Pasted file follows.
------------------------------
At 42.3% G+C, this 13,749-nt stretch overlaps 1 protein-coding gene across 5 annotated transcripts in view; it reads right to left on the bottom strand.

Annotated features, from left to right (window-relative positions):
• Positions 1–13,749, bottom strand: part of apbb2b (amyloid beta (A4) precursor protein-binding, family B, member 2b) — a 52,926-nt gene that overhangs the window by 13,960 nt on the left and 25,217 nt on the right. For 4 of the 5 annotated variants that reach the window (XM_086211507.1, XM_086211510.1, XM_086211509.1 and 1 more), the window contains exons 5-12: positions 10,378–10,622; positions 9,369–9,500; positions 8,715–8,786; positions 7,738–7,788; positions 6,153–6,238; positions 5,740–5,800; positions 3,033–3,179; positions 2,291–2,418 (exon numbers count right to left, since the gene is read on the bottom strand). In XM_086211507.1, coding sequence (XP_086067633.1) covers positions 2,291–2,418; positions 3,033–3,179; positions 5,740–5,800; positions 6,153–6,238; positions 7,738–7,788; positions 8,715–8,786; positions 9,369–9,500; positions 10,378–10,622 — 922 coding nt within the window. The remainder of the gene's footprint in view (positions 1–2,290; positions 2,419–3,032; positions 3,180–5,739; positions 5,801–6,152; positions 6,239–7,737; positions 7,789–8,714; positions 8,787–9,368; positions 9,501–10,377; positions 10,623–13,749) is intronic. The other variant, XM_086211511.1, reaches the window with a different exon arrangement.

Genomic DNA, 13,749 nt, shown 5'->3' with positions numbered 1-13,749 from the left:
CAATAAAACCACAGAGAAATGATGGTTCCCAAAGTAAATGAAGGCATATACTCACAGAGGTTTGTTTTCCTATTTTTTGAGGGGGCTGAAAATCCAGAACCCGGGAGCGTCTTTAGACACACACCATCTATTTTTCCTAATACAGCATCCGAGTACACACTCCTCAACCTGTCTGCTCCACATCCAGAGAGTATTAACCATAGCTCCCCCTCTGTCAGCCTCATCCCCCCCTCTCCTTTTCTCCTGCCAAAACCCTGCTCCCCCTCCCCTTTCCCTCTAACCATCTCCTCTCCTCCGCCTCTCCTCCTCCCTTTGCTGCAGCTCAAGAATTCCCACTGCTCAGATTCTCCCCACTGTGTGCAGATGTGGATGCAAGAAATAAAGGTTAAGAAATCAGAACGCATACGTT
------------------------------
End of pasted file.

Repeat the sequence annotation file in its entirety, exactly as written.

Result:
At 42.3% G+C, this 13,749-nt stretch overlaps 1 protein-coding gene across 5 annotated transcripts in view; it reads right to left on the bottom strand.

Annotated features, from left to right (window-relative positions):
• Positions 1–13,749, bottom strand: part of apbb2b (amyloid beta (A4) precursor protein-binding, family B, member 2b) — a 52,926-nt gene that overhangs the window by 13,960 nt on the left and 25,217 nt on the right. For 4 of the 5 annotated variants that reach the window (XM_086211507.1, XM_086211510.1, XM_086211509.1 and 1 more), the window contains exons 5-12: positions 10,378–10,622; positions 9,369–9,500; positions 8,715–8,786; positions 7,738–7,788; positions 6,153–6,238; positions 5,740–5,800; positions 3,033–3,179; positions 2,291–2,418 (exon numbers count right to left, since the gene is read on the bottom strand). In XM_086211507.1, coding sequence (XP_086067633.1) covers positions 2,291–2,418; positions 3,033–3,179; positions 5,740–5,800; positions 6,153–6,238; positions 7,738–7,788; positions 8,715–8,786; positions 9,369–9,500; positions 10,378–10,622 — 922 coding nt within the window. The remainder of the gene's footprint in view (positions 1–2,290; positions 2,419–3,032; positions 3,180–5,739; positions 5,801–6,152; positions 6,239–7,737; positions 7,789–8,714; positions 8,787–9,368; positions 9,501–10,377; positions 10,623–13,749) is intronic. The other variant, XM_086211511.1, reaches the window with a different exon arrangement.

Genomic DNA, 13,749 nt, shown 5'->3' with positions numbered 1-13,749 from the left:
CAATAAAACCACAGAGAAATGATGGTTCCCAAAGTAAATGAAGGCATATACTCACAGAGGTTTGTTTTCCTATTTTTTGAGGGGGCTGAAAATCCAGAACCCGGGAGCGTCTTTAGACACACACCATCTATTTTTCCTAATACAGCATCCGAGTACACACTCCTCAACCTGTCTGCTCCACATCCAGAGAGTATTAACCATAGCTCCCCCTCTGTCAGCCTCATCCCCCCCTCTCCTTTTCTCCTGCCAAAACCCTGCTCCCCCTCCCCTTTCCCTCTAACCATCTCCTCTCCTCCGCCTCTCCTCCTCCCTTTGCTGCAGCTCAAGAATTCCCACTGCTCAGATTCTCCCCACTGTGTGCAGATGTGGATGCAAGAAATAAAGGTTAAGAAATCAGAACGCATACGTT